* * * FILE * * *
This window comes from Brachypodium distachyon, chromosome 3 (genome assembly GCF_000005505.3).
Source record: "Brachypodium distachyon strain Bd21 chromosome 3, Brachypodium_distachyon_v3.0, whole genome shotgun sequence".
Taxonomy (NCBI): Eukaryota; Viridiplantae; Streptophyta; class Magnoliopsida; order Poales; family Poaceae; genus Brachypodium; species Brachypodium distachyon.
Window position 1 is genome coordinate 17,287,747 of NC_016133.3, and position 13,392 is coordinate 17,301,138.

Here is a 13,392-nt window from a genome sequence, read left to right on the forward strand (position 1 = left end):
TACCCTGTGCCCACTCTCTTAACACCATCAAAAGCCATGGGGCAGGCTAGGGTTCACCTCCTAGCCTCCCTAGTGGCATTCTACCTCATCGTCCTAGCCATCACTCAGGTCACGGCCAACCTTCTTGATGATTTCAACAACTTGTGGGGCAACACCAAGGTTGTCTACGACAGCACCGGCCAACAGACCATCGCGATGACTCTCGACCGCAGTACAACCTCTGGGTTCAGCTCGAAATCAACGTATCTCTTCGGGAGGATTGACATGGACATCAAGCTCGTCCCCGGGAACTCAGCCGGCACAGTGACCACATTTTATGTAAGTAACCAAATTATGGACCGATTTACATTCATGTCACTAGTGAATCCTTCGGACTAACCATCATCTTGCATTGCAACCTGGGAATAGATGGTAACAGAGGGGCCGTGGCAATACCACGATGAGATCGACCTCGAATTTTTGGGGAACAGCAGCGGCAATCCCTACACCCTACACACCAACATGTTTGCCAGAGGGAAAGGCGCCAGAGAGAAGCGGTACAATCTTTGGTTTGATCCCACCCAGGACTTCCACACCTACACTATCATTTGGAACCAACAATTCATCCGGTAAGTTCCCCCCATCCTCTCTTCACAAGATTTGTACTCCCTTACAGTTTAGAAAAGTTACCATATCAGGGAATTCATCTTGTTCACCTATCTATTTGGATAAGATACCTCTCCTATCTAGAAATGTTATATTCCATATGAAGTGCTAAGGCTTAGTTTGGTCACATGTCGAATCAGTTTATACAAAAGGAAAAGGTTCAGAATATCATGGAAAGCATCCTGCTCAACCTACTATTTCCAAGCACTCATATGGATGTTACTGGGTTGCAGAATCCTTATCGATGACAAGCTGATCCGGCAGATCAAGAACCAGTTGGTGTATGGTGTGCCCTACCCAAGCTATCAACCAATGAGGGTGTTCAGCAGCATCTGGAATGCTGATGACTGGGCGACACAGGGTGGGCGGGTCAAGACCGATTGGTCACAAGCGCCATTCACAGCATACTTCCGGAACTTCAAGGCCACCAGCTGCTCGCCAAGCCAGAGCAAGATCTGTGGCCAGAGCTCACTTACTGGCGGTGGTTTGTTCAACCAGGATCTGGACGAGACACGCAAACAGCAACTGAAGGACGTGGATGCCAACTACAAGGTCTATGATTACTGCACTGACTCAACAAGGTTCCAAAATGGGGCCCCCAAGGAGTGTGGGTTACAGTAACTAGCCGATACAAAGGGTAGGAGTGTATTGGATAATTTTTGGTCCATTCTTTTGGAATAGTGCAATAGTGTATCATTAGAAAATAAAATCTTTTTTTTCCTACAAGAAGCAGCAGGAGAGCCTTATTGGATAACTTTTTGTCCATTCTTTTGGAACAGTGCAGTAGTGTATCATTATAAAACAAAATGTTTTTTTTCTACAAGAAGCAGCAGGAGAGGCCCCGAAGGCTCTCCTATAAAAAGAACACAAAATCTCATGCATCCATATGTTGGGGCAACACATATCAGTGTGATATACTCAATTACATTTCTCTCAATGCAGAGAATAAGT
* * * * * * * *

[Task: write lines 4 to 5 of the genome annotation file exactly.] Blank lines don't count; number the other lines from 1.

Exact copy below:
Window position 1 is genome coordinate 17,287,747 of NC_016133.3, and position 13,392 is coordinate 17,301,138.

Here is a 13,392-nt window from a genome sequence, read left to right on the forward strand (position 1 = left end):